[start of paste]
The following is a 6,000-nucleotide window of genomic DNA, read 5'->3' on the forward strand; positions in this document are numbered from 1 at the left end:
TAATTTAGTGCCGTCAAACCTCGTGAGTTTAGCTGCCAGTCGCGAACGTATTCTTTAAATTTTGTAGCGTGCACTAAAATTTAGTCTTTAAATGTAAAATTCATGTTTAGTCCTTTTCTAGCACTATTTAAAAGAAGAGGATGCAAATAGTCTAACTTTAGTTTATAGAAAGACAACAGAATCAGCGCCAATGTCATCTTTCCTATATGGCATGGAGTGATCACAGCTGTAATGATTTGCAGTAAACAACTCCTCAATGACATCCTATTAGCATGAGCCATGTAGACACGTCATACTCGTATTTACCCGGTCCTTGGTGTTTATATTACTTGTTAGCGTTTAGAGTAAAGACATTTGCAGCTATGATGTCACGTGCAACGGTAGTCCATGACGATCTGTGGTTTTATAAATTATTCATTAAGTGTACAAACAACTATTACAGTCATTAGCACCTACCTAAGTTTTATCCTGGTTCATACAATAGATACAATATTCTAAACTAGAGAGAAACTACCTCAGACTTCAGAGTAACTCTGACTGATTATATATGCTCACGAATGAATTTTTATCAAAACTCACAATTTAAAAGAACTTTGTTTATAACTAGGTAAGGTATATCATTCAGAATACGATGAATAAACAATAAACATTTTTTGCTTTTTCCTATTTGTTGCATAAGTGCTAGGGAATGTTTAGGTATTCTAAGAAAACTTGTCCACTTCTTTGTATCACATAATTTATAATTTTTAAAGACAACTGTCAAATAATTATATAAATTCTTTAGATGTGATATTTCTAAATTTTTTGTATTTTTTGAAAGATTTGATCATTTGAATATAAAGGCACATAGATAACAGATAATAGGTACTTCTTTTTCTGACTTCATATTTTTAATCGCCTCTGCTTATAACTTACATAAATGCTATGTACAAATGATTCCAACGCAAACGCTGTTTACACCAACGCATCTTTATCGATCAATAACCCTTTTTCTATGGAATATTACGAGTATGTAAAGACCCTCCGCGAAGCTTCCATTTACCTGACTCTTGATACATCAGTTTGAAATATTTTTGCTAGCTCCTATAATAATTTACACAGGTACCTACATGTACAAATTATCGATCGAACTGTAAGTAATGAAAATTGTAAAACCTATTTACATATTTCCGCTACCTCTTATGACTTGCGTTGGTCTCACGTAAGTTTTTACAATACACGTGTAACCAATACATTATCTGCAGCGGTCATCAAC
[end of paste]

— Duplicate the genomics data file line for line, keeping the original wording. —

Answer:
The following is a 6,000-nucleotide window of genomic DNA, read 5'->3' on the forward strand; positions in this document are numbered from 1 at the left end:
TAATTTAGTGCCGTCAAACCTCGTGAGTTTAGCTGCCAGTCGCGAACGTATTCTTTAAATTTTGTAGCGTGCACTAAAATTTAGTCTTTAAATGTAAAATTCATGTTTAGTCCTTTTCTAGCACTATTTAAAAGAAGAGGATGCAAATAGTCTAACTTTAGTTTATAGAAAGACAACAGAATCAGCGCCAATGTCATCTTTCCTATATGGCATGGAGTGATCACAGCTGTAATGATTTGCAGTAAACAACTCCTCAATGACATCCTATTAGCATGAGCCATGTAGACACGTCATACTCGTATTTACCCGGTCCTTGGTGTTTATATTACTTGTTAGCGTTTAGAGTAAAGACATTTGCAGCTATGATGTCACGTGCAACGGTAGTCCATGACGATCTGTGGTTTTATAAATTATTCATTAAGTGTACAAACAACTATTACAGTCATTAGCACCTACCTAAGTTTTATCCTGGTTCATACAATAGATACAATATTCTAAACTAGAGAGAAACTACCTCAGACTTCAGAGTAACTCTGACTGATTATATATGCTCACGAATGAATTTTTATCAAAACTCACAATTTAAAAGAACTTTGTTTATAACTAGGTAAGGTATATCATTCAGAATACGATGAATAAACAATAAACATTTTTTGCTTTTTCCTATTTGTTGCATAAGTGCTAGGGAATGTTTAGGTATTCTAAGAAAACTTGTCCACTTCTTTGTATCACATAATTTATAATTTTTAAAGACAACTGTCAAATAATTATATAAATTCTTTAGATGTGATATTTCTAAATTTTTTGTATTTTTTGAAAGATTTGATCATTTGAATATAAAGGCACATAGATAACAGATAATAGGTACTTCTTTTTCTGACTTCATATTTTTAATCGCCTCTGCTTATAACTTACATAAATGCTATGTACAAATGATTCCAACGCAAACGCTGTTTACACCAACGCATCTTTATCGATCAATAACCCTTTTTCTATGGAATATTACGAGTATGTAAAGACCCTCCGCGAAGCTTCCATTTACCTGACTCTTGATACATCAGTTTGAAATATTTTTGCTAGCTCCTATAATAATTTACACAGGTACCTACATGTACAAATTATCGATCGAACTGTAAGTAATGAAAATTGTAAAACCTATTTACATATTTCCGCTACCTCTTATGACTTGCGTTGGTCTCACGTAAGTTTTTACAATACACGTGTAACCAATACATTATCTGCAGCGGTCATCAAC